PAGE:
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Dangers Of Sweeter Products

Gains made in children's health may be wiped out by the obesity epidemic in kids, according to a new report.

The Early Show medical correspondent Dr. Emily Senay explains the Child Wellbeing Index, which is produced by the non-profit Foundation for Child Development, finds that obesity is the single most widespread health problem facing American children. About 15 percent of United States kids are overweight.

The Foundation for Child Development says, overall, kids are better than they were in 1975. And, the other measures of child wellbeing improved. But, Senay explains, the obesity epidemic is taking a serious toll. The setback could undo gains made in child safety, violence and illegal drug use.

Also, high fructose corn syrup is a sweetener getting some scrutiny from some experts. It is found in high quantities in soft drinks and juices. In the American Journal of Clinical Nutrition, one researcher hypothesizes that the rise in the obesity epidemic, which began in the late '70s, took off in the '80s -- mirroring the time exactly when high fructose corn syrup began to be widely used in processed foods.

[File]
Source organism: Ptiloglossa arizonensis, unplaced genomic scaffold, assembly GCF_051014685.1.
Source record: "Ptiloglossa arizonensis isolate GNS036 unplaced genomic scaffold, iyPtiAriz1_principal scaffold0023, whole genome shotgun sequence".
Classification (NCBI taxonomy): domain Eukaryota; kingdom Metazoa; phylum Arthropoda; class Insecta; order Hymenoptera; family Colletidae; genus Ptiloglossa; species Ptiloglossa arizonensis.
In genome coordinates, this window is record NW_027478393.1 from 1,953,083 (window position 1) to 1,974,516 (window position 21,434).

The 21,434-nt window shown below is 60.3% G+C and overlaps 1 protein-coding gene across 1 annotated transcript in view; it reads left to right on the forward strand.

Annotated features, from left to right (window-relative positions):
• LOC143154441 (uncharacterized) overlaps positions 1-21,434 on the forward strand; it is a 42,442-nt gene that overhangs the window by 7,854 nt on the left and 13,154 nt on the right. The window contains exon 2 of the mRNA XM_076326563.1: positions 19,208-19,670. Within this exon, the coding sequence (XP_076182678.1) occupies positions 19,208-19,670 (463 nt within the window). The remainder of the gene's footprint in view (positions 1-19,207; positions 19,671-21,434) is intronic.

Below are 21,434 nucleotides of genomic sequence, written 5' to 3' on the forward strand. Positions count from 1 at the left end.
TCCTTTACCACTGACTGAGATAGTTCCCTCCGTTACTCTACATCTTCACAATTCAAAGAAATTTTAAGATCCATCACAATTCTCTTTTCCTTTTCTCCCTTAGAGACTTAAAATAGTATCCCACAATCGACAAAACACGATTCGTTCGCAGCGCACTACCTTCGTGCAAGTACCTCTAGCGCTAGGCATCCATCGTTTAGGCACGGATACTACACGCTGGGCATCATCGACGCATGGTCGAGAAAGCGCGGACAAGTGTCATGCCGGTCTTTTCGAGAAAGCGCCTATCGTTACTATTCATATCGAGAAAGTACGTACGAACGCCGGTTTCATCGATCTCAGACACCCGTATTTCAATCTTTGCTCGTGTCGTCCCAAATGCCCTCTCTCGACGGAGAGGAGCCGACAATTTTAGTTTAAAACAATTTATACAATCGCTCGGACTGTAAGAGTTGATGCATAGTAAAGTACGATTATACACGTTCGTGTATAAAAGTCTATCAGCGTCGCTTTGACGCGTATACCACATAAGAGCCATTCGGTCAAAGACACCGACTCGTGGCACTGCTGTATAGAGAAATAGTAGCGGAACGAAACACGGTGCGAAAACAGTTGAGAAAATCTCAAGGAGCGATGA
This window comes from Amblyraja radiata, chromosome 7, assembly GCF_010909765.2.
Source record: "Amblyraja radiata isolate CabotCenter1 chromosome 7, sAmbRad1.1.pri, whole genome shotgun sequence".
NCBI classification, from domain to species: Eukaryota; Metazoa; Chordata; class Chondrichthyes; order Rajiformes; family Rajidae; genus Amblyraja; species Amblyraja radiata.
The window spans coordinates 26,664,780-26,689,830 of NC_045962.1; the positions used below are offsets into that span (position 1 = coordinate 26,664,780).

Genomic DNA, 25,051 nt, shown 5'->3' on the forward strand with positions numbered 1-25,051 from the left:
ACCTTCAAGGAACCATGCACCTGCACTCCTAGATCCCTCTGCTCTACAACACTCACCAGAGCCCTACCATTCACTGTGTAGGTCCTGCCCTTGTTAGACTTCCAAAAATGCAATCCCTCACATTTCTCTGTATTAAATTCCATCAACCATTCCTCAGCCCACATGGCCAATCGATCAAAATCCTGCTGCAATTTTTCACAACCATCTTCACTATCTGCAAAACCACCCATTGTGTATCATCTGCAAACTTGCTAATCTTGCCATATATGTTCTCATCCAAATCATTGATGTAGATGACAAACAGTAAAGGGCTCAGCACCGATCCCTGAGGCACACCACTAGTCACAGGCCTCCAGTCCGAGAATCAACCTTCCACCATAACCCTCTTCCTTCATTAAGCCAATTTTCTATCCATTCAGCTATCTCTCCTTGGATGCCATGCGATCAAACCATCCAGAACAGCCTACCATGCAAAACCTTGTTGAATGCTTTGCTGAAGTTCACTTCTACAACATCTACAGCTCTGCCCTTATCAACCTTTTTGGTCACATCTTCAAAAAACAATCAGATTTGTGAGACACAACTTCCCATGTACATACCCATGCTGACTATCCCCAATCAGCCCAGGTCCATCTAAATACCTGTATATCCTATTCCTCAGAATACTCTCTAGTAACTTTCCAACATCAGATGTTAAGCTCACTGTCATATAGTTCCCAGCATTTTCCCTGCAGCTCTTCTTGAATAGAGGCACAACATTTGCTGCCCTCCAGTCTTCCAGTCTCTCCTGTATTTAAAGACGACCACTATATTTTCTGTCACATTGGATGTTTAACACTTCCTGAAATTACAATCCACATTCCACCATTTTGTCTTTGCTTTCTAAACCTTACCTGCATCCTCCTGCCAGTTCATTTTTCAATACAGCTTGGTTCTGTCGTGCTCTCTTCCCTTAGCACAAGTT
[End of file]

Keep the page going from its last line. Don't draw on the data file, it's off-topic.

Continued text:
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The study says there is preliminary scientific evidence that HFCS works differently inside the body than other sugars to make people gain weight. They believe it does this by blunting the body's ability to recognize when it is full and making a person want to eat more.

Some nutritionists say HFCS needs to be looked at more carefully as one potential and predominant cause of the obesity epidemic. Senay says while the hypothesis is provocative, it has not been scientifically proven that HFCS acts differently than other sugars in the body.

The manufacturers of HFCS say their products are safe. A statement from the Corn Refiners Association says:

"High fructose corn syrup and table sugar are compositionally equivalent. HFCS is not the cause of obesity. Increased calories and a lack of exercise are to blame. One should note: Obesity is also on the rise in Mexico and Europe, both of which do not consume HFCS."

Food manufactures use HFCS for several reasons. It is cheaper than cane sugar (even though it is manufactured from corn), it mixes extremely well and it tastes sweeter.

Senay says if a consumer wants to avoid having HFCS they should check ingredients label and be knowledgeable of tasty alternatives.

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